In an article for HBR, Neil Pasricha talks about why retirement is a flawed concept and discusses the concept of Ikigai. Ikigai roughly translates as ‘the reason you wake up in the morning’ and finds its origins in one of the healthiest societies in the world; that of the people who live in Okinawa, a group of more than 150 islands in the East China Sea that’s part of Japan.

One of the elements of the Ikigai philosophy is that one should never retire. Instead, we should do something we love, which Pasricha nicely summarizes into the 4 S’s:

  • Social: Friends, peers, and coworkers who brighten our days and fulfill our social needs. 
  • Structure: Your alarm going off in the morning because you not only have a reason to get up, you also get the satisfaction from having earned your time off. 
  • Stimulation: Keeping your mind challenged by learning something new every day.
  • Story: Being part of something bigger than yourself by joining a group with a purpose that is something you wouldn’t be able to achieve alone.

In case you’re wondering whether or not the ‘Ikigai way of life’ actually works: on average, Okinawans live seven years longer than Americans and have one of the longest disability-free life expectancies in the world…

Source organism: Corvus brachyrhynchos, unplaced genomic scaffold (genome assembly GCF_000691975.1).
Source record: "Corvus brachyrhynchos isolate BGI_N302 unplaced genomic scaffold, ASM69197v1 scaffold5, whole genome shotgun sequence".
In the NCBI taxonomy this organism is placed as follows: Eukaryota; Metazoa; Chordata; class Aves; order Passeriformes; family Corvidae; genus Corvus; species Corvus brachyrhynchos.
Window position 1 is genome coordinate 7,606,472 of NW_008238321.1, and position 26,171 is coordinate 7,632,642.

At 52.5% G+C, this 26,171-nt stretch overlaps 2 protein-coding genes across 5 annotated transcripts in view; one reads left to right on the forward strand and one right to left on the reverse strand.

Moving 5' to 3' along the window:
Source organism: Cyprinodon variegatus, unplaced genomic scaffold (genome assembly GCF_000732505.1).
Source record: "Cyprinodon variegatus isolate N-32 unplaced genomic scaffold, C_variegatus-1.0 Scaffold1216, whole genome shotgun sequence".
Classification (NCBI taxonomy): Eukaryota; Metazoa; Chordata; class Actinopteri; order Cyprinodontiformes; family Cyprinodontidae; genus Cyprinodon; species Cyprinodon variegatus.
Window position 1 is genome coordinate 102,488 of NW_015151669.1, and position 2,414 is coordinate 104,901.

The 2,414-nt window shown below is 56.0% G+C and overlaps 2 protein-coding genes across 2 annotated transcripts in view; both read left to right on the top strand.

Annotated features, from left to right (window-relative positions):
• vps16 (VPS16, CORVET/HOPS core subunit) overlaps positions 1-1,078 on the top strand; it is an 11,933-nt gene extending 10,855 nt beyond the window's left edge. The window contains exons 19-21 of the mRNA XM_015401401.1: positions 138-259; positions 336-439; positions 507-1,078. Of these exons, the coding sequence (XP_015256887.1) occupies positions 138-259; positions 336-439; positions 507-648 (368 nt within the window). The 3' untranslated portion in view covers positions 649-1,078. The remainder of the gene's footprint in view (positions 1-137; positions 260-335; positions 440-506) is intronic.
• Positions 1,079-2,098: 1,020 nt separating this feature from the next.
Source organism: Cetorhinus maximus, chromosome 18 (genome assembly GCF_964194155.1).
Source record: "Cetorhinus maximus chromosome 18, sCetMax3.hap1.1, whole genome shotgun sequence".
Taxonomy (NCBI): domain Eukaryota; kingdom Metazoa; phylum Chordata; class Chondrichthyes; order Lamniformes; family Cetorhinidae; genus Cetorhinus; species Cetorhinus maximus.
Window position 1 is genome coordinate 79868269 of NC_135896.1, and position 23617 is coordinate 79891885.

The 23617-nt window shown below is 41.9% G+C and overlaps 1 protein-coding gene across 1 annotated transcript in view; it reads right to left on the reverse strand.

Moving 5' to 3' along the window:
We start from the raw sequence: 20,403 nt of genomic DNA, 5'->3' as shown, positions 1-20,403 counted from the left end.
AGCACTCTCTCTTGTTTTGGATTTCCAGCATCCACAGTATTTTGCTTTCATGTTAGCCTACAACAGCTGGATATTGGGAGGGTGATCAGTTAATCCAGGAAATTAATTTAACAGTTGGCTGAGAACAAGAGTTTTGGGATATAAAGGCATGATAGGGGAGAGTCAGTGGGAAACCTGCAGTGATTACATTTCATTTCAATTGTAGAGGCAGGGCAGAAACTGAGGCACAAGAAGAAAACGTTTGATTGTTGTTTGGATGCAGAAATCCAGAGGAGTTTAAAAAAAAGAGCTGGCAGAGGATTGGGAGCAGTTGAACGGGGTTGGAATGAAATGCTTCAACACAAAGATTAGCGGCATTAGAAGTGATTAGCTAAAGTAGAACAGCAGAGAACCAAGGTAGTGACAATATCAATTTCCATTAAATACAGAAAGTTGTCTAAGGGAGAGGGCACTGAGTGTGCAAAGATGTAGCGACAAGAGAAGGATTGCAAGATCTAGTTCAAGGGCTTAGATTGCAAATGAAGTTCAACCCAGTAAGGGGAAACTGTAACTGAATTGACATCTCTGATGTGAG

To reduce societal costs
Research shows that being retired has a negative impact on physical, mental, and self-assessed health. To give you a few stats:

  • Retirement increases the chances of depression by around 40%;
  • It increases the chances of having at least one diagnosed physical condition by around 60% and;
  • It increases the chances of taking a drug for such a condition by about 60%.

Now, does this mean that someone who has been working for four decades shouldn’t retire? Of course not. It does mean, however, that our perception of retirement is in need for a little makeover.

Coming back to the concept of Ikigai once again, the idea is that everyone has something unique they can contribute to society. Meaning people get to tick off those four S’s and society as a whole will benefit from it at the same time: Win-win.